Limerick the sports capital of Europe

Limerick is a gloomy at this time of the year but the sun has shone on us (the Australians) with a great result in the first test and the warmth and affection shown by the locals to the team from the antipodes.

With unemployment rate of 25% plus it is interesting to hear that Limerick was recently crowned the sporting capital of the EC.  Given the crowd that turned up to witness the first test it was not surprising.  Everywhere in the town banners with welcome signs flourished and an Italian Rugby League team was also in town for the weekend.   The local Council have just spent 20 million Euro on sports  facilities according to the local Mayor Anne Byrne the 484th Mayor of the city.  She sees sport as something that can help the locals out of their despair.

Since the Celtic Tiger the nation has gone from Collingwood to West Coast in football parlance and the people have become very despondent and keen to either emigrate or grin and bare it. Sport undoubtedly helps their survival to grin and bare although the Wayne Rooney v Man U over the last week would not have helped. Every day there was a saga in all media about Rooney’s persona and greed.  Fancy receiving $ 350,000 per week.  The locals I have spoken to accept it. “It’s business not sport” they say

I always did think that the Irish loved their sport and now I am convinced.  The locals devour it, the papers explode with it and the media live by it.  Ireland is sport and sport is Ireland.  This can be demonstrated by the fact that 2,836 turned up to the practice match against the University of Cork last Wednesday night.  Don’t know how they got that number but it was grand. The locals revelled in every minute of the one sided affair and went home satisfied that at least the Cork bottlers scored one over during the demolition.

I felt sorry for families and friends back home when I heard that you did not receive the pre match entertainment and ceremony of the Test match.  It was awe inspiring and I am not saying that lightly.  The beauty in it was its simplicity.  It is so easy to carry out a ceremony on a rectangular area than an oval. Each player walked hand in hand with a youngster from the local area and the players I spoke to where touched by something that they do not participate in back home.  I just wish our boys would sing the National Anthem with more gusto and show scant respect for  the local anthem with their moving around and fiddling with the balls.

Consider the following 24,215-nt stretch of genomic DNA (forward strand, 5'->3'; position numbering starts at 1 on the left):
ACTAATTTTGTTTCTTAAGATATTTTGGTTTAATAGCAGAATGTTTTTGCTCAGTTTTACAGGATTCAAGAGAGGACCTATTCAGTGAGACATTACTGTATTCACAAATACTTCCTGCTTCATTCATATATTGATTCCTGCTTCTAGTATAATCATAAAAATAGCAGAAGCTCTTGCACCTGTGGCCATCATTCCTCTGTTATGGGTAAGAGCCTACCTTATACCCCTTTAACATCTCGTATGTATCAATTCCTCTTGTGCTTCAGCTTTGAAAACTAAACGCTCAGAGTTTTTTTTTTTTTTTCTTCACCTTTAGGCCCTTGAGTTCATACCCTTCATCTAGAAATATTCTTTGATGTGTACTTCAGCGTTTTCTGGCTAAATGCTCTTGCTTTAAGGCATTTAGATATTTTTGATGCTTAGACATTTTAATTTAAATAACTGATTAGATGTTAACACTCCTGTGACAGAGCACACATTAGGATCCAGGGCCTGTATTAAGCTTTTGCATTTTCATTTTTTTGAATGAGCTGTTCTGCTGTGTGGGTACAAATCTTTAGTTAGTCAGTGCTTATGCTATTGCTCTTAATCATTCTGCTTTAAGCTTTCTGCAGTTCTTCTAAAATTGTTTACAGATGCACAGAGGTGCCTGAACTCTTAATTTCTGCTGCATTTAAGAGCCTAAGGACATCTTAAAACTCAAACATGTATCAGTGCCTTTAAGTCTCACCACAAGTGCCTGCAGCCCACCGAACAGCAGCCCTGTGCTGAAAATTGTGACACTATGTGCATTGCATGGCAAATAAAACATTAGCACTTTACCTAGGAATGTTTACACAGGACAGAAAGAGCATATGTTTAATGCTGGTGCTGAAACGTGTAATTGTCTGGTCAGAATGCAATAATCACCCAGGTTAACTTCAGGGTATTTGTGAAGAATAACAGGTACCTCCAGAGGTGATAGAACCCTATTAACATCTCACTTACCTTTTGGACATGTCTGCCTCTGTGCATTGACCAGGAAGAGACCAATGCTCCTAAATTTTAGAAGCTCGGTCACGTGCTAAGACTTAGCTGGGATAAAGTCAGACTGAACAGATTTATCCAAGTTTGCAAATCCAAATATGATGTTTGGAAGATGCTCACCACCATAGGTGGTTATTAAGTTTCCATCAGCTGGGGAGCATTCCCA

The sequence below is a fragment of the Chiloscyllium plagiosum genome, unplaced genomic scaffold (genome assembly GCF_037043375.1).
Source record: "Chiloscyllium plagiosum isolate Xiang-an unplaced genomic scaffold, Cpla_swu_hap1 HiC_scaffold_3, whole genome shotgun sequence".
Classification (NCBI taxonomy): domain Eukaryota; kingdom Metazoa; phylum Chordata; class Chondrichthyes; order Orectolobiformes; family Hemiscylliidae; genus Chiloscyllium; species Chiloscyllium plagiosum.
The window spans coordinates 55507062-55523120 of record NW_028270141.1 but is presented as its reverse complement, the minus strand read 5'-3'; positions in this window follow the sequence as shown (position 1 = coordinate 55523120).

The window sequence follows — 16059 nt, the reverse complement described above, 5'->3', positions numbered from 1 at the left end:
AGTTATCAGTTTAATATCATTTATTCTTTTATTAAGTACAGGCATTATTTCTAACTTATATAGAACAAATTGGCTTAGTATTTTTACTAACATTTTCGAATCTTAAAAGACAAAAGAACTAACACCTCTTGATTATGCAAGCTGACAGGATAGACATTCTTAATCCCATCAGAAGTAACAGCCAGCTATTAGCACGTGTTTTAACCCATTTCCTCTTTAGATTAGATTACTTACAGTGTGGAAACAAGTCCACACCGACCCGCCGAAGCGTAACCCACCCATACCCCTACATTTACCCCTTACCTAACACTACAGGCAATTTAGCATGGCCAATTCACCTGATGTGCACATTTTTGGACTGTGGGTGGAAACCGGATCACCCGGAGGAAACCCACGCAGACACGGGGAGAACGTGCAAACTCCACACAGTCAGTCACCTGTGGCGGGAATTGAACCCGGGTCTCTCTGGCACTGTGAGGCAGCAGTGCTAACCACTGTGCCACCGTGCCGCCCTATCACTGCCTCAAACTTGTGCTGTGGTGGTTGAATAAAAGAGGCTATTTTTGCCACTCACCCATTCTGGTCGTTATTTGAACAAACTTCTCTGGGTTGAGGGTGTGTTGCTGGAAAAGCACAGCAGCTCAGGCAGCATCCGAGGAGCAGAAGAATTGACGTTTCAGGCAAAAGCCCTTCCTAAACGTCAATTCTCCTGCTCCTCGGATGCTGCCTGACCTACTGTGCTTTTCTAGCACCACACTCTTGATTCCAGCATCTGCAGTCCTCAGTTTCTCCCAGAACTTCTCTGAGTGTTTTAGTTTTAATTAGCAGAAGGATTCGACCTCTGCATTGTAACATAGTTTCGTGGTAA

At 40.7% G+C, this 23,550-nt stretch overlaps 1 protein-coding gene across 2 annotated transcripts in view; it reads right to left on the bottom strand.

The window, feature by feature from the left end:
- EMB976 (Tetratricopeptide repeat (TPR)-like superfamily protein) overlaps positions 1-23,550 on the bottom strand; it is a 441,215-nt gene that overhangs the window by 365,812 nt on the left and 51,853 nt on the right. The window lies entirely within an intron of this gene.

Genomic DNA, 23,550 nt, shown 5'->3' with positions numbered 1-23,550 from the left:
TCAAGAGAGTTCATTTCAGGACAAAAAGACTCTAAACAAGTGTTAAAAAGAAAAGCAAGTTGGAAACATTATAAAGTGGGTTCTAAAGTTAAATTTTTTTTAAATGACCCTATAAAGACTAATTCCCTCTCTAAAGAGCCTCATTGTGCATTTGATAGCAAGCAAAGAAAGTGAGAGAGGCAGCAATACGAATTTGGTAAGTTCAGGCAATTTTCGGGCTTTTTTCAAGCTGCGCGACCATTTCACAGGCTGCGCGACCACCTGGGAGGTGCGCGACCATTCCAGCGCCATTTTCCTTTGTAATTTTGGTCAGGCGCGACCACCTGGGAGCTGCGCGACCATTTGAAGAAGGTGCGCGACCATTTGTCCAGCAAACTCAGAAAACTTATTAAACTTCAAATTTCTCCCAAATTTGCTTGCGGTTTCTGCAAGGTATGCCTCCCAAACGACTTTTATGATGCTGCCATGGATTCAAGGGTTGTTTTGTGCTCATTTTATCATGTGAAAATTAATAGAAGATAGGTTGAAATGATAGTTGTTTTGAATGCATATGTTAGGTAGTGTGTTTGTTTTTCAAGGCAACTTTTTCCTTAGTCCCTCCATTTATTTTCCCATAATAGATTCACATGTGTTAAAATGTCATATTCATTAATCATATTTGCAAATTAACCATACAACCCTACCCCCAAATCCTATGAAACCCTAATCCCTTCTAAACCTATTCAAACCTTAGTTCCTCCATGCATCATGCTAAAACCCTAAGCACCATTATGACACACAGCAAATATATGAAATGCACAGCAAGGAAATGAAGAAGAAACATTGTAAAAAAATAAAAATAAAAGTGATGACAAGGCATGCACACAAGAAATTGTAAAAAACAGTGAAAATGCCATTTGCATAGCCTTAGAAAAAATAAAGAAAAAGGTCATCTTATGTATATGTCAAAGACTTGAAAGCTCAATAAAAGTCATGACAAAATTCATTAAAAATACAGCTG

Living with the team and listening to and speaking with Michael Malthouse and others it is easy to see that we are here to win and it aint no junket.  The team train every day and there are copious meetings. MM is keen to finish the year on a winning streak.  “If I only had the team for a month it would be brilliant” he confided to me one day.

Without resorting to any rough house tactics they were able to withstand a fast Irish finish to game one. The second test this Saturday night at the home of Gaelic football, Croke Park is sure to attract a sell out crowd given that the home side are only 7 points down and it will be down to aggregate points if they happen win the game this week.  Given that our team had only one training one and that in the rain at Arden Street it was a splendid performance and I believe we can only get better this week.

What has been disappointing have been the comments in the local press about the future of the sport and the sanitised game they saw last week. They howled protest four years ago and now they are saying the game is too sanitised for it too continue to develop. Damned if you do and damned if you don’t.

The team have proven to be wonderful ambassadors for the AFL and Australia and the selectors need to be congratulated on their foresight in picking a team that is in sinc with the game and the opposition.

Sport has been a god send to the people of Ireland since the eighteen eighties when the GAA (Gaelic Athletic Association) was formed  and this tour has helped bring a smile to those Irish eyes that are doing it hard

About Bob Utber

At 80 years of age Citrus Bob is doing what he wanted to do as a 14 year-old living on the farm at Lang Lang. Talking, writing, watching sport. Now into his third book on sports history he lives in Mildura with his very considerate wife (Jenny ) and a groodle named "Chloe On Flinders". How good is that.


  1. Bob,

    Very nice to be able to put some local context around the game. Thanks for the insights.

    That is all

Leave a Comment